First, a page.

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August 15, 2017


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More mythology: lawyer employment and incomes have grown steadily over two decades. The recent disconnect is not between legal education and employment but between demand for legal education and law school supply.


"The dysfunction of the legal education marketplace seemingly is confirmed by the fact that students continue to enroll in and pay very high tuition amounts at schools with persistently very weak legal employment rates notwithstanding substantial transparency in law graduate employment outcomes. If anything, a school’s persistently weak legal employment rates indicate that the employment market lacks confidence in the quality of the law school’s program, whether it be the quality of the faculty, students, academic program, career services, or some combination of these or other factors."

On the other hand, the schools with weak legal employment rates have experienced significant shrinkge, to a much greater extent than other schools- indication of a functional marketplace. I guess it depends on whether you see the glass as half-empty or half-full.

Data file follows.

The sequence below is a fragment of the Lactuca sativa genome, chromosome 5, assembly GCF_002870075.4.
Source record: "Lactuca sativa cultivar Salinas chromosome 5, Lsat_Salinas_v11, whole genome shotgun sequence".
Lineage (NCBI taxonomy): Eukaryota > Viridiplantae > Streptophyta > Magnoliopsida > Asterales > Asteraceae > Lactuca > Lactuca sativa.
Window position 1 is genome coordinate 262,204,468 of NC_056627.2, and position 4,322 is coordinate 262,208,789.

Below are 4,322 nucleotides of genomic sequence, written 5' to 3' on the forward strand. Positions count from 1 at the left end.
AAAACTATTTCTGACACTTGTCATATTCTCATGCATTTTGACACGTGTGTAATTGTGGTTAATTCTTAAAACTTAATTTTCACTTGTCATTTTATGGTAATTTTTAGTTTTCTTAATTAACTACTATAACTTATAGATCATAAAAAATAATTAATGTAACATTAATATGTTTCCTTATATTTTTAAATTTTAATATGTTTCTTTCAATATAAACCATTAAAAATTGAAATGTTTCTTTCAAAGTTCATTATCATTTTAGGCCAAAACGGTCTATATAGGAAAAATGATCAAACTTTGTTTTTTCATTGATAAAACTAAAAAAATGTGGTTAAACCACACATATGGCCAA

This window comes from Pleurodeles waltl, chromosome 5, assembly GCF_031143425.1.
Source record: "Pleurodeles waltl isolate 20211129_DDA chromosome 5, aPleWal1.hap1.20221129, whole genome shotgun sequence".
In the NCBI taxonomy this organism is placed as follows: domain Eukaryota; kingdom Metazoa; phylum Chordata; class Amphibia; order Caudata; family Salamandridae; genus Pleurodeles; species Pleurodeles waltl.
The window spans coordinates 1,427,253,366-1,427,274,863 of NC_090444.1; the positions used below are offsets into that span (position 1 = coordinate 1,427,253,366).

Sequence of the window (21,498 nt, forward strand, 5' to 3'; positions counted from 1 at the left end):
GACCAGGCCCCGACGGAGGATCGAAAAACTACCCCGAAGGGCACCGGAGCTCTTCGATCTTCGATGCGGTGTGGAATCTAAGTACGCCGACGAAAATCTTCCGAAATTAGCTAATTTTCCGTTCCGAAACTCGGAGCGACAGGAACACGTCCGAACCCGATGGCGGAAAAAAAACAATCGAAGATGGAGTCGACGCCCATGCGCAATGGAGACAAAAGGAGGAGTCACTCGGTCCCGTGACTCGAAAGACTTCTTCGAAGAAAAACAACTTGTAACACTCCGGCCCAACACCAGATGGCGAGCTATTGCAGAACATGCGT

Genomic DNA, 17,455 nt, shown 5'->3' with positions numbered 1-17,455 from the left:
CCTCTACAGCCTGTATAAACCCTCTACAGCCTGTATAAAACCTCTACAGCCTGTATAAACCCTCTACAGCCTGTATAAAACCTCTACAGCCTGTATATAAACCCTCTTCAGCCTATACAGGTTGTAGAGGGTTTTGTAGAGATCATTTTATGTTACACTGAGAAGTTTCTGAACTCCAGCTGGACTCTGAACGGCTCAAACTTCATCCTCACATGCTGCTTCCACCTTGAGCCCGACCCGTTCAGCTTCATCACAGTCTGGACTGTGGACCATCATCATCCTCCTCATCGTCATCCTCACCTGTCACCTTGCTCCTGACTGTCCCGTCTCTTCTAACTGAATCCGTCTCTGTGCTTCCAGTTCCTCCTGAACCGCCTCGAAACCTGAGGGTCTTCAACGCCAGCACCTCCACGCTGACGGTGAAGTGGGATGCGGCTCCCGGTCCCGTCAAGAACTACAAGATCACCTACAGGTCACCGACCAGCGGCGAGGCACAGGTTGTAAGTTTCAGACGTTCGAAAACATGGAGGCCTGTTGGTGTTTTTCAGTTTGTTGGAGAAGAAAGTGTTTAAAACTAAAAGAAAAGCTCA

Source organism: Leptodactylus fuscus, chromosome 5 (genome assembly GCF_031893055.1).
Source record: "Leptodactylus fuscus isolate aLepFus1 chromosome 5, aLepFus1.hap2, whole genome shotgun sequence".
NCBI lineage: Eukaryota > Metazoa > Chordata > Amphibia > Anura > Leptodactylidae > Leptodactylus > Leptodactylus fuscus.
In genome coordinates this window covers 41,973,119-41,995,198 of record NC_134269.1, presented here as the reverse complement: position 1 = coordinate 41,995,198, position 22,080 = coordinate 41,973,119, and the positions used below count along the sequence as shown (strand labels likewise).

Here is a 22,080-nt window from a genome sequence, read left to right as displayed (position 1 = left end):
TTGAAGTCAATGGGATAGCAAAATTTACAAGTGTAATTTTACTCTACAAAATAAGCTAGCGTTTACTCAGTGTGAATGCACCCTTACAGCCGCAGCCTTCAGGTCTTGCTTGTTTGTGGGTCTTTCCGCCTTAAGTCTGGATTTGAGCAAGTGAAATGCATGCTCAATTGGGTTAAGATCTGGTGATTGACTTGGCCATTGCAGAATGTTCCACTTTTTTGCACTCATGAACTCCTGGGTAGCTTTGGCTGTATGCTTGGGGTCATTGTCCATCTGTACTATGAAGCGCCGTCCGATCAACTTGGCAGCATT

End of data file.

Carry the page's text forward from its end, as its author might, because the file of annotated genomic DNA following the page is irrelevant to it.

So, how should this "disconnect" be resolved?

YOu seem to say that there are too many law schools seats for too few students seeking those seats.

Fair enough. So, in your infallible opinion, should bottom feeders find a way to enroll more students, despite dismal prospects of finding employment, or, should more law schools that are poorly performing, and for which there is insufficient demand, close? Or, perhaps, you believe that federal support for failing law schools (by way of student indebtedness, the only means for these law schools to survive) should continue without any standards?

Or, perhaps you have the solution to the problem of substandard, bottom feeding institutions functioning in a way to support the greed of the faculty and operators? Or, perhaps, this isn't a problem that you care to think about or acknowledge.

Or, perhaps you are just into being condescending? To what "mythology" are you referring?

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